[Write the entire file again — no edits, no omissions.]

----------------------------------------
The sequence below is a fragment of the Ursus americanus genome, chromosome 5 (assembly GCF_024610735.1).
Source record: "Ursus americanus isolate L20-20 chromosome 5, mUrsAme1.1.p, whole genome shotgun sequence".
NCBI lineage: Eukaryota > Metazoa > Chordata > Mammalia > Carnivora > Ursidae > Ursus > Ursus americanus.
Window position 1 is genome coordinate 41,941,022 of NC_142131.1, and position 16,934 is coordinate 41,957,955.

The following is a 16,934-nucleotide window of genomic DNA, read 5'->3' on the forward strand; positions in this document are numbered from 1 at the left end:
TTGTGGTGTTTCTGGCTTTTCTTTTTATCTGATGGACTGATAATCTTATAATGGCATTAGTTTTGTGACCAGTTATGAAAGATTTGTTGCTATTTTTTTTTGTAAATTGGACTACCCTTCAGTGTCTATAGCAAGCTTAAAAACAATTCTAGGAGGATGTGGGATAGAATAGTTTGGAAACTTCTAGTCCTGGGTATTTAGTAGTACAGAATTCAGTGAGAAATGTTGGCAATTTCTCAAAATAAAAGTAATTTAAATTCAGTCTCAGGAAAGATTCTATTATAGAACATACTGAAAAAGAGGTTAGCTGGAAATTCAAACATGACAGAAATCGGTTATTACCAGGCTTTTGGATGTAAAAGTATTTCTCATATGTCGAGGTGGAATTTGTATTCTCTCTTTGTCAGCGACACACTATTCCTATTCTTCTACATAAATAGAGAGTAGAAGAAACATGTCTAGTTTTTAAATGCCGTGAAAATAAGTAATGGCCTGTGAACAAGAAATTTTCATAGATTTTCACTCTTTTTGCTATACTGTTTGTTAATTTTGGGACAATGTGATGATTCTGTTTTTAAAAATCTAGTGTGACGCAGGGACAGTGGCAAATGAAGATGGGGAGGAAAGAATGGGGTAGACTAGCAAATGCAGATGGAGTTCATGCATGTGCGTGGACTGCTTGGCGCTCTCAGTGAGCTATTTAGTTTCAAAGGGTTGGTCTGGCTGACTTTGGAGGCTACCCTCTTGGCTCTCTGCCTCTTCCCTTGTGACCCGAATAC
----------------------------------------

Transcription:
The sequence below is a fragment of the Ursus americanus genome, chromosome 5 (assembly GCF_024610735.1).
Source record: "Ursus americanus isolate L20-20 chromosome 5, mUrsAme1.1.p, whole genome shotgun sequence".
NCBI lineage: Eukaryota > Metazoa > Chordata > Mammalia > Carnivora > Ursidae > Ursus > Ursus americanus.
Window position 1 is genome coordinate 41,941,022 of NC_142131.1, and position 16,934 is coordinate 41,957,955.

The following is a 16,934-nucleotide window of genomic DNA, read 5'->3' on the forward strand; positions in this document are numbered from 1 at the left end:
TTGTGGTGTTTCTGGCTTTTCTTTTTATCTGATGGACTGATAATCTTATAATGGCATTAGTTTTGTGACCAGTTATGAAAGATTTGTTGCTATTTTTTTTTGTAAATTGGACTACCCTTCAGTGTCTATAGCAAGCTTAAAAACAATTCTAGGAGGATGTGGGATAGAATAGTTTGGAAACTTCTAGTCCTGGGTATTTAGTAGTACAGAATTCAGTGAGAAATGTTGGCAATTTCTCAAAATAAAAGTAATTTAAATTCAGTCTCAGGAAAGATTCTATTATAGAACATACTGAAAAAGAGGTTAGCTGGAAATTCAAACATGACAGAAATCGGTTATTACCAGGCTTTTGGATGTAAAAGTATTTCTCATATGTCGAGGTGGAATTTGTATTCTCTCTTTGTCAGCGACACACTATTCCTATTCTTCTACATAAATAGAGAGTAGAAGAAACATGTCTAGTTTTTAAATGCCGTGAAAATAAGTAATGGCCTGTGAACAAGAAATTTTCATAGATTTTCACTCTTTTTGCTATACTGTTTGTTAATTTTGGGACAATGTGATGATTCTGTTTTTAAAAATCTAGTGTGACGCAGGGACAGTGGCAAATGAAGATGGGGAGGAAAGAATGGGGTAGACTAGCAAATGCAGATGGAGTTCATGCATGTGCGTGGACTGCTTGGCGCTCTCAGTGAGCTATTTAGTTTCAAAGGGTTGGTCTGGCTGACTTTGGAGGCTACCCTCTTGGCTCTCTGCCTCTTCCCTTGTGACCCGAATAC